• statistics and probability – by sorting, understanding and presenting information from groups of objects in order to understand what is happening.   

Connections to the VEYLDF

The VEYLDF reminds us that 'Children's rich spoken language, as well as their gestures and actions, underpin the development of basic literacy and numeracy concepts' (p. 28). 

Outcome 5: Children are effective communicators, notes that interacting in order to make meaning is at the heart of literacy and numeracy learning. This is evident when children:

  • respond verbally and non-verbally to what they see, hear, touch, feel and taste
  • demonstrate an increasing understanding of measurement of number using vocabulary to describe size, length, volume, capacity and names of numbers.

Related to Outcome 5, Outcome 4: Children as confident and engaged learners, reinforces that children can demonstrate their engagement in playing with literacy and numeracy knowledge and processes. This is evident when children: 

  • use play to investigate, imagine and explore ideas 
  • create and use representation to organise, record and communicate mathematical ideas and concepts.

Questions for reflective discussion

To support children as effective communicators, take time to reflect on the following questions:

  • Are there times in the day where early childhood professionals will most likely see children's interest in literacy and numeracy?
  • Are there spaces in both inside and outside learning environments where early childhood professionals will be most likely to see children's interest in literacy and numeracy? 
  • Which educator practices are most likely to support the communication skills of three-year-old children? 
  • How will educators build their understanding and plan for the diverse contexts of children in their literacy and numeracy learning, including recognising multilingualism and children who interact non-verbally and verbally? 
  • Where is support available for early childhood professionals to gain greater knowledge about developing literacy and numeracy skills and understandings in a Three-Year-Old Kindergarten program?

Connections to the box of Educational Resources

A Box of Educational Resources has been provided to services funded to deliver Three-Year-Old Kindergarten in 2020 and 2021. It includes resources that specifically focus on supporting children's communication.  Several relevant resources included in the box are also freely available online and these links are listed below, while some others are only available in hard copy.

Resources available online

VCAA Communication Literature Review: This review outlines children's trajectory of communication development and the different modes and components of language. 

VCAA Communication Practice Guide: This guide provides information to deepen understanding about the importance of communication development and strategies for supporting positive communication for children from birth to eight years. 

Early Childhood Literacy Toolkit Poster: (pdf - 259.76kb) This poster provides an illustrative map of the online Literacy Teaching Toolkit which has practical advice about the learning and teaching of language and literacy skills. 

Early Childhood STEM Habits of Mind Guide and Poster: This resource provides an overview of the Early Childhood STEM Habits of Mind and how they might be used. Each habit is unpacked with examples of what it might look like in early childhood settings.  

Resources available in the box

From Lullabies to Literature: Stories in the Lives of Infants and Toddlers: This resource provides practical strategies for promoting language and literacy, linking these to developmental milestones.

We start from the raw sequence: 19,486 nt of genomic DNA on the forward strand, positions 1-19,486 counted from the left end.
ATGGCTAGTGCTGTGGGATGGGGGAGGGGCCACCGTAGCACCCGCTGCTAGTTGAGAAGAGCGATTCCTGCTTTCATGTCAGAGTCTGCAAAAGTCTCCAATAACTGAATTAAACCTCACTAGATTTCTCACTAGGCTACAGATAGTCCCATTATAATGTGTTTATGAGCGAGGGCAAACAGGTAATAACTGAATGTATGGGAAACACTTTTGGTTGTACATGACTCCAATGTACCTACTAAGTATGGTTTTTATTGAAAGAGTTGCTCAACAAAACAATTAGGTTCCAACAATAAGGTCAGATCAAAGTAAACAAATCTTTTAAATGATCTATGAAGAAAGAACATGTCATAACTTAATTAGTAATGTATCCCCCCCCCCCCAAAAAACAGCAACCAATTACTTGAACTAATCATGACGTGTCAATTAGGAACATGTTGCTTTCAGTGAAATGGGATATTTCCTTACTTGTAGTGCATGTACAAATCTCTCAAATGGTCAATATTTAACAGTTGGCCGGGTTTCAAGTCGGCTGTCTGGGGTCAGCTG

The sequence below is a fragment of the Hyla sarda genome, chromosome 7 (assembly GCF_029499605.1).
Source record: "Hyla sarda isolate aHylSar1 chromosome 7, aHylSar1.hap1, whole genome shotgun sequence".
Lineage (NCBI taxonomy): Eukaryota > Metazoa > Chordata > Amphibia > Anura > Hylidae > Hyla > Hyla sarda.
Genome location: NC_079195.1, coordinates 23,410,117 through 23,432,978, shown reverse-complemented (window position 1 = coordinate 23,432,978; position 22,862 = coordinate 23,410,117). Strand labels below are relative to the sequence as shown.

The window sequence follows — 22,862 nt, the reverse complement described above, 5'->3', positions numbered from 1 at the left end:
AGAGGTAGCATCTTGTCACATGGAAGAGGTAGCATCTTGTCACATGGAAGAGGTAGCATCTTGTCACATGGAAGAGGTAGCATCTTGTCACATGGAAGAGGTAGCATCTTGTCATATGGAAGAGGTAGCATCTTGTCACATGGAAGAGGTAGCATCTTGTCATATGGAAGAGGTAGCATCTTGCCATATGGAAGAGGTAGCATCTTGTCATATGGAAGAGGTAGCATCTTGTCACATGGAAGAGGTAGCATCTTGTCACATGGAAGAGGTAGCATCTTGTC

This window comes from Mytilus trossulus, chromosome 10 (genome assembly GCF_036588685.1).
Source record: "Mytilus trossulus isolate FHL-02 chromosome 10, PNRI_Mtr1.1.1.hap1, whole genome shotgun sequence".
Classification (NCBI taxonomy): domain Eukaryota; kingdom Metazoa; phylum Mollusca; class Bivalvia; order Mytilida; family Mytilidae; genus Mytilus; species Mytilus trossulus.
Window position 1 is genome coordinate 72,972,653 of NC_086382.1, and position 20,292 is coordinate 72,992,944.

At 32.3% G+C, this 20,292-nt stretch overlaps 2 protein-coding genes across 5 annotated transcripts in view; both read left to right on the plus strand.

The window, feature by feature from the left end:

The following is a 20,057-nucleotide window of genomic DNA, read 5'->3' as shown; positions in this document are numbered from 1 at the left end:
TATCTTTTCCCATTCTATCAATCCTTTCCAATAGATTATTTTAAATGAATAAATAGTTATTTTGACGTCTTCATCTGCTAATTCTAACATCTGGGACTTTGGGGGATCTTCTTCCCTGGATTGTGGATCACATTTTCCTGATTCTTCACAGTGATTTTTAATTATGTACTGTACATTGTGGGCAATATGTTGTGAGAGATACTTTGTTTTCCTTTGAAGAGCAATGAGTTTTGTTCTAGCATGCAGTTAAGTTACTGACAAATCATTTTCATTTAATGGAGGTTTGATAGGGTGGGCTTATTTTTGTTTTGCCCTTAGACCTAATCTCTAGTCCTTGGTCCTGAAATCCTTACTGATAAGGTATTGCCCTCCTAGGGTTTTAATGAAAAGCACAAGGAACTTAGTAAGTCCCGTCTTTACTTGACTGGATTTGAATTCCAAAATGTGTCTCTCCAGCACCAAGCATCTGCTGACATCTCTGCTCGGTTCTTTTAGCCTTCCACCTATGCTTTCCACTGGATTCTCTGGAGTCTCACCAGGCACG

See Page 39 titled 'The Special Role of Books', which highlights the important role books play in children's literacy and communication development. It explores the role of books in strengthening relationships as well as exposing children to diversity and difference. 

Indigenous First Discovery Pack: This resource includes three board books – Animals, People and Places, At the Billabong and an Indigenous First Discovery Teachers Guide. The board books can be used to introduce symbols from Aboriginal culture to three-year-old children. 

Other Resources

DET, Literacy Teaching Toolkit for early childhood: The early childhood literacy teaching toolkit provides practical advice about the learning and teaching of language and literacy skills from birth to five years. The toolkit is organised into two development domains within language and literacy: interacting with others and emergent literacy (including reading and writing). 

DET, VEYLDF Practice Principle Guide Equity and Diversity: (docx - 560.23kb) This practice guide supports early childhood professionals to understand the terms of equity and diversity, to critically reflect on their practice and actively address issues of inequality and promote the value of diversity and difference. The guide draws on the VEYLDF Evidence Paper Practice Principle 4: Equity and Diversity and should be used in conjunction with the VEYLDF Practice Principle Equity and Diversity video

VCAA, Supporting bilingualism, multilingualism and language learning: This practice guide facilitates reflection around linguistic diversity, multiculturalism, children's multicultural development and language learning. Early childhood professionals can use the guide to support critical reflection on practice, for discussion with a mentor or critical friend, and as a guide for discussion with colleagues. Its scenarios and learning experiences will support engagement with key concepts of the VEYLDF as they relate to bilingual children, families and professionals. 

DET, Early Childhood numeracy and mathematics resource: This resource provides evidence-based approaches for effective numeracy and mathematics from birth, including learning plans and videos of teaching and learning practice.